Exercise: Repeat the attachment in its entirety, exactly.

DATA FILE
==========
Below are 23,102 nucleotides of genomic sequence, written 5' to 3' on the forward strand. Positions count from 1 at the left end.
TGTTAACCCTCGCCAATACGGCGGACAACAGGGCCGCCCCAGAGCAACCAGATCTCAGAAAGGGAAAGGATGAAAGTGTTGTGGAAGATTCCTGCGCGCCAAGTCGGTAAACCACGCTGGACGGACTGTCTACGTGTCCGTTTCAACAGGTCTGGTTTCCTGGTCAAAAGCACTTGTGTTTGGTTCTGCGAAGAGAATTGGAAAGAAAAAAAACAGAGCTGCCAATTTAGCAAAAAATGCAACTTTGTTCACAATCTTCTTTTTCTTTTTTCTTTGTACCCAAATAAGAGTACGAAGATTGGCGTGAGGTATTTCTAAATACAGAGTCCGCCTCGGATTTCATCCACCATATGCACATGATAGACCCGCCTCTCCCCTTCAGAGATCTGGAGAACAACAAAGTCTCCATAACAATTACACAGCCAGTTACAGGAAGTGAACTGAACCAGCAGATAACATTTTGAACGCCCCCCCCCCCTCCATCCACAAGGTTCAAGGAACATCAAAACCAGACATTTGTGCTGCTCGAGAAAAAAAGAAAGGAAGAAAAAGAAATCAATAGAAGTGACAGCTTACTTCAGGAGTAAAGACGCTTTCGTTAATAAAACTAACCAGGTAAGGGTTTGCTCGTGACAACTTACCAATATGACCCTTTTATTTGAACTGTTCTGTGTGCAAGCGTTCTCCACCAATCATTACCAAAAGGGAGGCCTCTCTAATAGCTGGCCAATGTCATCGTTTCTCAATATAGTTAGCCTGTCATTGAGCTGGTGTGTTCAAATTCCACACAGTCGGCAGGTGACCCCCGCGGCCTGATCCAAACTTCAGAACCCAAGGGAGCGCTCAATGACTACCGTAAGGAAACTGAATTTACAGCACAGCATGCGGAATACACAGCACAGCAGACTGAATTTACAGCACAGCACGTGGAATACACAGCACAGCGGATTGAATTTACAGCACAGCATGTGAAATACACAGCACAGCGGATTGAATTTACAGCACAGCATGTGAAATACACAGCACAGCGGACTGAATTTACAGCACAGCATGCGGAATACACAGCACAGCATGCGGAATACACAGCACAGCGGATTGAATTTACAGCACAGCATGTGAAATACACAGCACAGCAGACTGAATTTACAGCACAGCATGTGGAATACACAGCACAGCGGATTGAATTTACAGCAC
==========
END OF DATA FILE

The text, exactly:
Below are 23,102 nucleotides of genomic sequence, written 5' to 3' on the forward strand. Positions count from 1 at the left end.
TGTTAACCCTCGCCAATACGGCGGACAACAGGGCCGCCCCAGAGCAACCAGATCTCAGAAAGGGAAAGGATGAAAGTGTTGTGGAAGATTCCTGCGCGCCAAGTCGGTAAACCACGCTGGACGGACTGTCTACGTGTCCGTTTCAACAGGTCTGGTTTCCTGGTCAAAAGCACTTGTGTTTGGTTCTGCGAAGAGAATTGGAAAGAAAAAAAACAGAGCTGCCAATTTAGCAAAAAATGCAACTTTGTTCACAATCTTCTTTTTCTTTTTTCTTTGTACCCAAATAAGAGTACGAAGATTGGCGTGAGGTATTTCTAAATACAGAGTCCGCCTCGGATTTCATCCACCATATGCACATGATAGACCCGCCTCTCCCCTTCAGAGATCTGGAGAACAACAAAGTCTCCATAACAATTACACAGCCAGTTACAGGAAGTGAACTGAACCAGCAGATAACATTTTGAACGCCCCCCCCCCCTCCATCCACAAGGTTCAAGGAACATCAAAACCAGACATTTGTGCTGCTCGAGAAAAAAAGAAAGGAAGAAAAAGAAATCAATAGAAGTGACAGCTTACTTCAGGAGTAAAGACGCTTTCGTTAATAAAACTAACCAGGTAAGGGTTTGCTCGTGACAACTTACCAATATGACCCTTTTATTTGAACTGTTCTGTGTGCAAGCGTTCTCCACCAATCATTACCAAAAGGGAGGCCTCTCTAATAGCTGGCCAATGTCATCGTTTCTCAATATAGTTAGCCTGTCATTGAGCTGGTGTGTTCAAATTCCACACAGTCGGCAGGTGACCCCCGCGGCCTGATCCAAACTTCAGAACCCAAGGGAGCGCTCAATGACTACCGTAAGGAAACTGAATTTACAGCACAGCATGCGGAATACACAGCACAGCAGACTGAATTTACAGCACAGCACGTGGAATACACAGCACAGCGGATTGAATTTACAGCACAGCATGTGAAATACACAGCACAGCGGATTGAATTTACAGCACAGCATGTGAAATACACAGCACAGCGGACTGAATTTACAGCACAGCATGCGGAATACACAGCACAGCATGCGGAATACACAGCACAGCGGATTGAATTTACAGCACAGCATGTGAAATACACAGCACAGCAGACTGAATTTACAGCACAGCATGTGGAATACACAGCACAGCGGATTGAATTTACAGCAC